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Improvements in the unit roster

Discussion in 'Rhye's and Fall: Europe' started by AbsintheRed, Apr 27, 2017.

  1. Ogi123

    Ogi123 Chieftain

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    I'm sorry but actually most of units are linear. Hmm, perhaps you could post early draft of yours ideas about unit roster?
     
  2. AbsintheRed

    AbsintheRed Chieftain

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    Oh, sry, wasn't clear enough. I meant linear progression of strength (and bonuses to some extent) inside the separate lines.
     
  3. AbsintheRed

    AbsintheRed Chieftain

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    Actually I was already considering both the Composite Bowman name for the 2nd tier and the Drill promotion for some archery units, but not yet sure.
    A new promotion similar to the one you suggested isn't totally out of the question either.
    Any more opinions about these things?

    I'm a little torn about Longbowman too. Was trying to read more about them, and not really sure...
    What's the general opinion, should we have it as a special unit or UU for England, or leave it the way it is now (with a potential Longbowman class for everyone) with the English/Welsh version coming earlier?
    IMO the second would be better for gameplay, with a unique alternative to defensive archers in the midgame. But if it's totally ahistorical to have longbows in continental Europe, than it's probably not worth it.
     
  4. El Bogus

    El Bogus Chieftain

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    I'd like to leave it the way it's now. I don't think it's too ahistoric for the continent to have Longbows, too.
     
  5. Ogi123

    Ogi123 Chieftain

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    Longbowman definitely should be English only UU, it was based on unique social developments of Yeomanry in England. Longbows were never used in continental Europe.
     
    The Turk likes this.
  6. Swarbs

    Swarbs Chieftain

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    That's not true, they weren't widely used due to the commitment needed to train sufficiently skilled archers, but they were still used in many campaigns and battles. The French attempted to train their own longbows to deal with the superiority of the England in the HYW (https://en.wikipedia.org/wiki/Franc-archer), and they were used by some companies in Hungary and Italy.

    The fact they were only widely used in England doesn't mean you should remove them from other civs - that just reduces the choice facing the player which is bad for gameplay. The large scale use of longbows was a cultural choice, so why not let players choose their own culture and approach to warfare?
     
  7. AbsintheRed

    AbsintheRed Chieftain

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    Would love to hear more opinions on this, as I'm going back and forth.
    If you have a preference but don't want to add anything, just vote with likes to one of the 2 above posts!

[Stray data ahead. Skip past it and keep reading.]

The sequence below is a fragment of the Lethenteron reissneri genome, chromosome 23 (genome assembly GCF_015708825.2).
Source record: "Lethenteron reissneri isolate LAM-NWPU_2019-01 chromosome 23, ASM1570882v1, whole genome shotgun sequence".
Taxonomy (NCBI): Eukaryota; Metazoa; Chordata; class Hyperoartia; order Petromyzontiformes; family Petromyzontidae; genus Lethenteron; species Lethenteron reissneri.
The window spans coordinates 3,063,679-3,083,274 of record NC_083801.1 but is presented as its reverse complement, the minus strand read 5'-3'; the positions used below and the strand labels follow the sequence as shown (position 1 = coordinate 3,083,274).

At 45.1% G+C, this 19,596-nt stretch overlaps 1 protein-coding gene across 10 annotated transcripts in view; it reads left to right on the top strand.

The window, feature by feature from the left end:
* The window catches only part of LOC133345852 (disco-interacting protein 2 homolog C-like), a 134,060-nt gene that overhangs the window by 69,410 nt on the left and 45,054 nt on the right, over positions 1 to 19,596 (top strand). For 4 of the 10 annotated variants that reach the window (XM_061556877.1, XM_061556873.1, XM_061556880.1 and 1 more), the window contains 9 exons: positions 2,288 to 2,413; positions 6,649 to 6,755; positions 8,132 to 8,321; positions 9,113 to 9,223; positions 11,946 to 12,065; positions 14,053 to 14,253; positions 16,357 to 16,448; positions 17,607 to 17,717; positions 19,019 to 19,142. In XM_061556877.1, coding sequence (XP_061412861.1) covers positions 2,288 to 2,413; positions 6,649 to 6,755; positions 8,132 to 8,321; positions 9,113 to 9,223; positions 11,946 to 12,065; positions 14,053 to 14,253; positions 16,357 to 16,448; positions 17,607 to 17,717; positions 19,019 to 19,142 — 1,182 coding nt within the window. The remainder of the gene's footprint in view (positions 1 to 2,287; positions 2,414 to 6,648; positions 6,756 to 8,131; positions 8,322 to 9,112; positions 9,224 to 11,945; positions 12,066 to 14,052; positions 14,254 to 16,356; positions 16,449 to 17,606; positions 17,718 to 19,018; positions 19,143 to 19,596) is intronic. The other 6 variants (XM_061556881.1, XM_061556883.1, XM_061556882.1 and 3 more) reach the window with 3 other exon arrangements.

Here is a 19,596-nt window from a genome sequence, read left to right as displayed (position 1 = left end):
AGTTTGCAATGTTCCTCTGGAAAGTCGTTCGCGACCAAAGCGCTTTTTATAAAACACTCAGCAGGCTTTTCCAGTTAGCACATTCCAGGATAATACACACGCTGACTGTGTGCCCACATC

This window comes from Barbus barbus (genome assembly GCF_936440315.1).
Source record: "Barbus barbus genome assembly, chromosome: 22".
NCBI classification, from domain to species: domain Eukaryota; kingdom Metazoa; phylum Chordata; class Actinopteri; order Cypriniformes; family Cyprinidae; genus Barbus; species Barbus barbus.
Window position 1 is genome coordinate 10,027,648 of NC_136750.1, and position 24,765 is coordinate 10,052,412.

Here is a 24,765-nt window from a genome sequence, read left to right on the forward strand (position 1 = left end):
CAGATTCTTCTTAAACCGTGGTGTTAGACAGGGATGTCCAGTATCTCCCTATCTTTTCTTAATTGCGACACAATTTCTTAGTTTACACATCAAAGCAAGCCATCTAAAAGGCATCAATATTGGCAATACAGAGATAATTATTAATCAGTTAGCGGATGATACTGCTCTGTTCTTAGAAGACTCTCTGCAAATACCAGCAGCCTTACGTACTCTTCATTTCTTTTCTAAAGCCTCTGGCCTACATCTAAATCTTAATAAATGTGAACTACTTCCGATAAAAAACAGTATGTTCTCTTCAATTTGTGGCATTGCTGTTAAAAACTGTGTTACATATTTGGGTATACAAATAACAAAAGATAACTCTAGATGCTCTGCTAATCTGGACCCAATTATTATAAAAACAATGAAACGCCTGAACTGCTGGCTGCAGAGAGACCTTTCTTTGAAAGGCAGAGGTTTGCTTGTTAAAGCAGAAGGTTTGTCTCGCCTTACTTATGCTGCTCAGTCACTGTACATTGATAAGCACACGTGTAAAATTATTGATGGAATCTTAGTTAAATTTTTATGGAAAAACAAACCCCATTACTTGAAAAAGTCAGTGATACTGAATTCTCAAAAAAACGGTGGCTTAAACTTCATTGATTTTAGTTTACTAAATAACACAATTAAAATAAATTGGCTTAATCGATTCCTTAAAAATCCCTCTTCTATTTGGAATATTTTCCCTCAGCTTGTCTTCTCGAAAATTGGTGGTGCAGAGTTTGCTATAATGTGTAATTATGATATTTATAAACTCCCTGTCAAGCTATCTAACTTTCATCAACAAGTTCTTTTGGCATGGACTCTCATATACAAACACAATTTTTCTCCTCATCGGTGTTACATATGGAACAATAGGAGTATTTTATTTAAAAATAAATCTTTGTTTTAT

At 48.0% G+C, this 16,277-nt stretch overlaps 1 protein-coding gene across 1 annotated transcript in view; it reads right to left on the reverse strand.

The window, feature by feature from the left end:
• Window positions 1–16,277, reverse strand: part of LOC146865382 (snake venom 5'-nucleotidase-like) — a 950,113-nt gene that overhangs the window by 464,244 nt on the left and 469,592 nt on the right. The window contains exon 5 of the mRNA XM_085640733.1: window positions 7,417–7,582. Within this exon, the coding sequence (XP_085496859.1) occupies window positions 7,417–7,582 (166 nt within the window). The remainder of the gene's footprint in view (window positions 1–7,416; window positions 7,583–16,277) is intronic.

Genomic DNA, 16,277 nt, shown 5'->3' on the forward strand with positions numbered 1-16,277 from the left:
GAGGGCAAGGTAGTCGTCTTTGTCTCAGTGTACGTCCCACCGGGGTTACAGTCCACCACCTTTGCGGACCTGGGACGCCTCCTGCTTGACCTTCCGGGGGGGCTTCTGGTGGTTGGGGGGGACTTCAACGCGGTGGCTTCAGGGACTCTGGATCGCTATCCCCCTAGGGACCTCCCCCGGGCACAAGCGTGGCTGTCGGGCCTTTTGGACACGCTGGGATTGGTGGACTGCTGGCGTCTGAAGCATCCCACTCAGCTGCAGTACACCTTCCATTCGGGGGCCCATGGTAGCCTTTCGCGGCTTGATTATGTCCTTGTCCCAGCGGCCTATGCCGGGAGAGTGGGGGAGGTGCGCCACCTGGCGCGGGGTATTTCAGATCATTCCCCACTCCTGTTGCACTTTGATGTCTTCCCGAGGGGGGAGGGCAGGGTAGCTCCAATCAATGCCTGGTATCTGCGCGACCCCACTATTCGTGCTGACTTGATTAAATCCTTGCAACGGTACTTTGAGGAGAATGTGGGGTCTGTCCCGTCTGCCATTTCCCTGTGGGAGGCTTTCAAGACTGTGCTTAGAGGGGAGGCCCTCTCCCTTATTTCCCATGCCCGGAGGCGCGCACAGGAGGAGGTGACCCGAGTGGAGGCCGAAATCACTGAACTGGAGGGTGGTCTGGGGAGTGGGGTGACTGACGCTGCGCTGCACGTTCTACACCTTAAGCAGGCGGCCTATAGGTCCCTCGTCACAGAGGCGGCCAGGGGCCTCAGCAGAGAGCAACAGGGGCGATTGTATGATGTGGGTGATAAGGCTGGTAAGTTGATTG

8. Force44

    Force44 Chieftain

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    Few longbowmen show up in the mod as it currently stands. So the unhistorical argument does not put too much weight on the scale as far as I'm concerned.
    The longbow was a viable option for many more mediëval armies than just the English and Welsh.
    My guess is it was more of a coïncidence than a necessity that they were not universally applied throughout Europe during the middle ages.

    so +1 to longbows for all.
     
    gilgames likes this.
  9. Ogi123

    Ogi123 Chieftain

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    French failed in this venture, and hungarians weren't what we talking about. Perhaps I should say that there was almost none longbows in continental Europe? And about culture, if we going this way why for example all nations cannot train catarapath? Civ UU is in some way deterministic incorporating that civ cultural and social make up.
    Edit: by that kind of longbow I mean bow with draw weight of about 180lbs (80kg), longbows used on continent had, what max two thrids of such draw?
     
    Last edited: May 8, 2017
  10. Swarbs

    Swarbs Chieftain

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    Not so much a coincidence, more a cultural thing. It took a lot of training to make a good longbowman, and without standing armies that had to be incorporated into society - the English gave men time off to train with the longbow. It was much easier to just give a peasant a crossbow and tell them to point and shoot, which is why many nations went for this option even though it was inferior.

    Similar to how knighthood and chivalry were more developed in the west than the east, as they were supported by a society which valued them and this devoted time and effort to training, arming and equipping knights. No one has any problem with the Arabs and ERE having access to knights, even though they didn't have the same level of heavy cavalry as the western nations at the time.